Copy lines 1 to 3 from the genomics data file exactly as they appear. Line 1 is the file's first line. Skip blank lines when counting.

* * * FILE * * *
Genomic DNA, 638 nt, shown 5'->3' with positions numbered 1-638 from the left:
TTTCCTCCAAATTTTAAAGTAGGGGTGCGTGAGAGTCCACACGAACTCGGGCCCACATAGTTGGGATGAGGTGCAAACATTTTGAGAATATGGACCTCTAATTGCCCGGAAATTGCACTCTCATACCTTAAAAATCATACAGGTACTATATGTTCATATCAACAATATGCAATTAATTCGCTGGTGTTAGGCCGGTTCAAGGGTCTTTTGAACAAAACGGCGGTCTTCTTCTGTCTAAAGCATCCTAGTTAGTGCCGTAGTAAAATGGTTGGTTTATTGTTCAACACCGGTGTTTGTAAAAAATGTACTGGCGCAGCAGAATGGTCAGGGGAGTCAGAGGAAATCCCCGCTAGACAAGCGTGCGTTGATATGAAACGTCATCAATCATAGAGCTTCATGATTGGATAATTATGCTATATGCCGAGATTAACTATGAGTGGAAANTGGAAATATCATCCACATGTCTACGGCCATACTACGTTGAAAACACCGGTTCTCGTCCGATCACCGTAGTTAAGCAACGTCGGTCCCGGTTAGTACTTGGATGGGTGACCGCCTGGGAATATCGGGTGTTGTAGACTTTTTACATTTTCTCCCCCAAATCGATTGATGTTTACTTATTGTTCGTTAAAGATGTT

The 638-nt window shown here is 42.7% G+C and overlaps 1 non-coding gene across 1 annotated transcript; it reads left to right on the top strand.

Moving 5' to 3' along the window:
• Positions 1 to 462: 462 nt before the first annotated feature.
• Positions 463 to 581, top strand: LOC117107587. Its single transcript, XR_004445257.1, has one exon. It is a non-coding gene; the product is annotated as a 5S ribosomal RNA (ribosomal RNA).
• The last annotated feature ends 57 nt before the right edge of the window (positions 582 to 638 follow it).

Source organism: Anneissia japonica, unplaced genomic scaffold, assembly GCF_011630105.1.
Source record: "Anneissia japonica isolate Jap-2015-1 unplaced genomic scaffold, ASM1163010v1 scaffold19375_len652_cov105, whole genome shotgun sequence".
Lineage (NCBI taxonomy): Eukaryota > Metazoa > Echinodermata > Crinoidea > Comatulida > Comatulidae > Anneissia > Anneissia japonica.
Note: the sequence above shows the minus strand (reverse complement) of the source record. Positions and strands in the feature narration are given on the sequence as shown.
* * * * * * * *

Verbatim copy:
Genomic DNA, 638 nt, shown 5'->3' with positions numbered 1-638 from the left:
TTTCCTCCAAATTTTAAAGTAGGGGTGCGTGAGAGTCCACACGAACTCGGGCCCACATAGTTGGGATGAGGTGCAAACATTTTGAGAATATGGACCTCTAATTGCCCGGAAATTGCACTCTCATACCTTAAAAATCATACAGGTACTATATGTTCATATCAACAATATGCAATTAATTCGCTGGTGTTAGGCCGGTTCAAGGGTCTTTTGAACAAAACGGCGGTCTTCTTCTGTCTAAAGCATCCTAGTTAGTGCCGTAGTAAAATGGTTGGTTTATTGTTCAACACCGGTGTTTGTAAAAAATGTACTGGCGCAGCAGAATGGTCAGGGGAGTCAGAGGAAATCCCCGCTAGACAAGCGTGCGTTGATATGAAACGTCATCAATCATAGAGCTTCATGATTGGATAATTATGCTATATGCCGAGATTAACTATGAGTGGAAANTGGAAATATCATCCACATGTCTACGGCCATACTACGTTGAAAACACCGGTTCTCGTCCGATCACCGTAGTTAAGCAACGTCGGTCCCGGTTAGTACTTGGATGGGTGACCGCCTGGGAATATCGGGTGTTGTAGACTTTTTACATTTTCTCCCCCAAATCGATTGATGTTTACTTATTGTTCGTTAAAGATGTT

The 638-nt window shown here is 42.7% G+C and overlaps 1 non-coding gene across 1 annotated transcript; it reads left to right on the top strand.